Where To Start?

Subscribe to Mixdown Magazine

Where To Start?

Get some decent gear


Obviously this is dependent on your budget, and whilst you don’t particularly need anything fancy to start out (great if you can afford it/do have something higher level though) it’s important to get gear that works and won’t hinder your learning. I’d try a buy a brand name instrument from an actual music store for a number of reasons. Firstly a brand name bass (Fender, Yamaha, Ibanez) has some reputation behind it and should be reliable and of a certain quality. Secondly, buying from a store should mean the instrument has been checked (and hopefully setup) to a good playable standard in terms of action and intonation. These factors alone are worth their weight in gold. Beginner bass players need all the help they can get and if your instrument isn’t in tune, won’t stay in tune or has bad action (high or low) this makes starting out all that bit harder!



Get a good teacher


‘I’ve got the internet and a few mates that play, why do I need a teacher?’ With the amount of resources available online this sort of thinking is becoming more and more prevalent. No doubt you could learn plenty of things from the internet and friends but for my thinking you can’t beat the guidance and knowledge of a good teacher. A teacher will be able to see your strengths/weaknesses and adjust accordingly as you go and they will know how much information to give you at any one point. Online learning can be seriously overwhelming – where do you start? Is it sequential? How long do I work on certain topics for? A good teacher will give you appropriate theory/technical work/pieces to work on (e.g., not starting with a ridiculously intricate slap piece on lesson one!) and should inspire, motivate and keep you on track.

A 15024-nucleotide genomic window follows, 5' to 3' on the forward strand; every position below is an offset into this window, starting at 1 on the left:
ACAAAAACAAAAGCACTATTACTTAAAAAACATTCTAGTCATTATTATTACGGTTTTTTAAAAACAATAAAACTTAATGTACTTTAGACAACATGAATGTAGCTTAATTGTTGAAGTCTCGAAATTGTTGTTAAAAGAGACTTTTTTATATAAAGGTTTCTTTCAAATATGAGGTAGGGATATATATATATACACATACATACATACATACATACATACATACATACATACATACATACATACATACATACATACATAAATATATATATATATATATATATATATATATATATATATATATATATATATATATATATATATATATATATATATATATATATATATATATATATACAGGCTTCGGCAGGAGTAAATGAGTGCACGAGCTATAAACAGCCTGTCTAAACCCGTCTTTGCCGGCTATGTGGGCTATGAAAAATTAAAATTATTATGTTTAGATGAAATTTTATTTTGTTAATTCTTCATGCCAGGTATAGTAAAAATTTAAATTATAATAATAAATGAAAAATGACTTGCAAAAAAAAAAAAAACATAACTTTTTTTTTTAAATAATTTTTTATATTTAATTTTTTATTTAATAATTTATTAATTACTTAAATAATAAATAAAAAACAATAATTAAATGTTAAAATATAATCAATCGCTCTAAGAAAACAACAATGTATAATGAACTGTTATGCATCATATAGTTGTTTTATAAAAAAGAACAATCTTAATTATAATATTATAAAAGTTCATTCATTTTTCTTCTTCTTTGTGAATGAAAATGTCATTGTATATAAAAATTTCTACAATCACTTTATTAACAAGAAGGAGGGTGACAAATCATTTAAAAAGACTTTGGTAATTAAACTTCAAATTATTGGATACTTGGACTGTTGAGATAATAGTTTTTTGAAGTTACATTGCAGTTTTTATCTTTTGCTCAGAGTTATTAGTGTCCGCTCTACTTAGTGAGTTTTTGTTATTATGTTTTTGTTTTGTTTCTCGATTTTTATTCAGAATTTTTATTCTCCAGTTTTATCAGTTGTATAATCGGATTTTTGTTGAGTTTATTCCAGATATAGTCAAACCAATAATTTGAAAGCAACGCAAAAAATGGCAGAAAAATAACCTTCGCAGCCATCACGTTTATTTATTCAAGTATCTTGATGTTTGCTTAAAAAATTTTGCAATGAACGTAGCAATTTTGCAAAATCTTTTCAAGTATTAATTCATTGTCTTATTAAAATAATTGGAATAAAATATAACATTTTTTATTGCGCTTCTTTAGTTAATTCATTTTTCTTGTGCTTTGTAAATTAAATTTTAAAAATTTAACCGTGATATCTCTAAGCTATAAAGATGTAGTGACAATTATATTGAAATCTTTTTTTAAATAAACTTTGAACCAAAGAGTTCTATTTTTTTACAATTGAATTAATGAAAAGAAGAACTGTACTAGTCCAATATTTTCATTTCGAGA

Develop a practice routine


It may sound obvious but you wouldn’t believe how many people expect results without putting in any effort! Consistency is the key here. Regular practice is much better than big chunks every so often as it keeps things fresh both mentally and physically. Of course the more time you can commit the quicker you will see improvement, but even smaller practice time allocations at regular intervals will yield results. Within your practice routine make sure you are covering all the topics you need to and spend time on the areas that are giving you trouble. A lot of people just practice the parts that come easy to them and wonder why they aren’t improving.



Anyway, just some thoughts on how to start out on bass (or any instrument). Of course you want it to be interesting and fun. BUT hard work and regular practice is needed to get there AND you’ll then have lots of fun when you can start playing more advanced pieces/licks/techniques. There’s no downside to getting good at playing your instrument.


Check out last month’s lesson on playing bass chords.